Cloud computing represents a disruptive paradigm shift that will eventually shake most IT organizations to their roots. New platforms, new applications, and a new generation of tech-savvy business users will put enormous pressure on IT, requiring them to weave together the best of traditional IT with the best of what’s available in the cloud to deliver business value to their organizations.
There’s a striking parallel between IT’s transition to cloud computing and manufacturing organizations migrating from a factory model to a supply chain model. In the past, manufacturers typically ran closed, standalone factories—raw materials in, finished products out. Now, successful manufacturers leverage a global supply chain, selecting components from a variety of sources according to cost, availability, and quality requirements. The base components remain important, but the organization ultimately creates value by building products using a diverse mix of sources, both internal and external. Systematic supply chain management techniques improve agility and quality while reducing cost, translating into competitive advantage.
Today, most IT organizations also work according to a factory model—assembling, deploying and managing most IT services in their own data centers. In contrast, cloud computing is a fresh new approach—one that’s much more about running a dynamic IT supply chain. The transition from IT as factory to IT as supply chain represents a new, different way to think about IT’s role; it promises substantially increased efficiency and agility, just as manufacturers found with supply chains.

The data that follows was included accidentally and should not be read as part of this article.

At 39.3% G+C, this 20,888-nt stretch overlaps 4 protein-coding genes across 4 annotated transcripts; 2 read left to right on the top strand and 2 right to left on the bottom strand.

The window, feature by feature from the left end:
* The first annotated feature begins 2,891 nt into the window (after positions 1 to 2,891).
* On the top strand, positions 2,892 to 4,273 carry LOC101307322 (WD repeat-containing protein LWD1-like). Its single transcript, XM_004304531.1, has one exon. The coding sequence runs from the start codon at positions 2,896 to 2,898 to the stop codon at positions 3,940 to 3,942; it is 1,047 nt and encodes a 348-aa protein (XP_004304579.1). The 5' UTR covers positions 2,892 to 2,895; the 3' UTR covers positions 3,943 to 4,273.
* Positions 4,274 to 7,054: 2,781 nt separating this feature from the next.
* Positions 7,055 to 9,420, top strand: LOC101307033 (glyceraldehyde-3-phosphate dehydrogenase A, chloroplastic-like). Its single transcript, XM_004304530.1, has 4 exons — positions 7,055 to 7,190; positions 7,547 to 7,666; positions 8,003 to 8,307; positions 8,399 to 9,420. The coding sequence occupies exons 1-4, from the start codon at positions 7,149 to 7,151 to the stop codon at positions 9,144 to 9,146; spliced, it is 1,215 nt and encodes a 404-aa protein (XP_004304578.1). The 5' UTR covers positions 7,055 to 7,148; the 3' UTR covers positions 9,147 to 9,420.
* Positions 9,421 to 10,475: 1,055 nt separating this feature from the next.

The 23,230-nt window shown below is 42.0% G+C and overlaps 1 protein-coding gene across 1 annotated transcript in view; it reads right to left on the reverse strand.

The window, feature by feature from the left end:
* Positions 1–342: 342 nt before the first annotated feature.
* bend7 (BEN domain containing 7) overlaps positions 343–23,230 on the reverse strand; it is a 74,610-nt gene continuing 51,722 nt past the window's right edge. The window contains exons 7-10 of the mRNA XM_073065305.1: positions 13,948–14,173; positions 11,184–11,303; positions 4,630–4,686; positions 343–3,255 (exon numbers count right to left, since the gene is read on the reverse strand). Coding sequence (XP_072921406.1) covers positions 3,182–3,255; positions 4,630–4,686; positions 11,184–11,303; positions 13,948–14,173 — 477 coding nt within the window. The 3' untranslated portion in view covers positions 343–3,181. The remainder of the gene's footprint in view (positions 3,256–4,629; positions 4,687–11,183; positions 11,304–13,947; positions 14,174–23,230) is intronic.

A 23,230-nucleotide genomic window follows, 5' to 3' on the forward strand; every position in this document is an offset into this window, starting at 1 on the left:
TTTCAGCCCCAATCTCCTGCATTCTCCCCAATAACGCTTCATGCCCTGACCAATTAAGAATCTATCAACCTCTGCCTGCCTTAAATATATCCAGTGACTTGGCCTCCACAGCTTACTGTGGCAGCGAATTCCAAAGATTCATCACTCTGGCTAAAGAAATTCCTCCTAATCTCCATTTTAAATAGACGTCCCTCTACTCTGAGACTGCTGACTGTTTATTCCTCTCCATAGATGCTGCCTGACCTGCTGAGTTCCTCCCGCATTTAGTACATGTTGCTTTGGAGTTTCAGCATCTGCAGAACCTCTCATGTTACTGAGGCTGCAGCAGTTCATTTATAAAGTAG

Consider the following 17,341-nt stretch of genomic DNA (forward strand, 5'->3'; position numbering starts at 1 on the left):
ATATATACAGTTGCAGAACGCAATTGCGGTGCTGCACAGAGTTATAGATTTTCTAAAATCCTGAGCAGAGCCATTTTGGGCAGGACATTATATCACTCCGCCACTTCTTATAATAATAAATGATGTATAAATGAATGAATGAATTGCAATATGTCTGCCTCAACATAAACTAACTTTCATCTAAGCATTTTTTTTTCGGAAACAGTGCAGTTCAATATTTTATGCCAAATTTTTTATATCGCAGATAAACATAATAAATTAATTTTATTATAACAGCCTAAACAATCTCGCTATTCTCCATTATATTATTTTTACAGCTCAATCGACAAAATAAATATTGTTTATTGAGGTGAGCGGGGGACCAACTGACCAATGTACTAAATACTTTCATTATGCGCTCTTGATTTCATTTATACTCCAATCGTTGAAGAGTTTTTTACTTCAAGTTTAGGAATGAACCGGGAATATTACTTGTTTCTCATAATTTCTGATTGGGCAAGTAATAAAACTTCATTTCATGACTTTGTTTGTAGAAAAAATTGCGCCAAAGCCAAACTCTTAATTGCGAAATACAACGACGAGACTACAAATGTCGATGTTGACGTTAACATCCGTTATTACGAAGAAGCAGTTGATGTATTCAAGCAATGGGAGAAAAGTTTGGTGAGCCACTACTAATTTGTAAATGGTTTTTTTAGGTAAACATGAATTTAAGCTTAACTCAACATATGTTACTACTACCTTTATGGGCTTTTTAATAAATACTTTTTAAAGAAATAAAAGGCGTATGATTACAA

Although the journey to cloud computing might sound a long way off, business users are already making the first moves toward building an IT supply chain—sometimes even outside of the IT department’s control. Sophisticated business users understand there are alternatives beyond the IT factory, and they’re increasingly selecting cloud-based solutions rather than traditional ones. Modern cloud applications usually offer adequate capabilities, even though IT might express concern about certain issues such as security. They’re often priced so low as to skip past traditional corporate procurement processes. And, being cloud-based, there’s also an important sense of instant gratification where the user can be up and running almost instantly. These alternatives lead some business users to envision a future where the complexity and cost of running a large data center becomes someone else’s problem. In this way, they hope to reap drastic benefits in agility, quality, and cost.
New and emerging organizations are also responsible for accelerating the trend toward cloud computing. Today, few start-ups build an internal data center. Rather, they turn to cloud email, financial and human resource applications, relying on non-traditional partners such as so-called Managed Service Providers (MSPs). Over time, the increased agility and lower cost of cloud approaches become the weapons emerging organizations wield against more established competitors. Today’s organizations must adapt, or risk increasing threats from a new, formidable breed of competitor.
Faced with these realities, IT organizations frequently respond by attempting to act more cloud-like, promising internal business users the same flexibility and cost advantages found in the cloud on their internal systems. Larger organizations often have adequate scale to compete against many external cloud providers. IT also understands that although cloud services are often extremely attractive from a cost or agility perspective, they’re often suspect in terms of quality of service, security, and risk. These factors create an opportunity for various internal, or private cloud initiatives.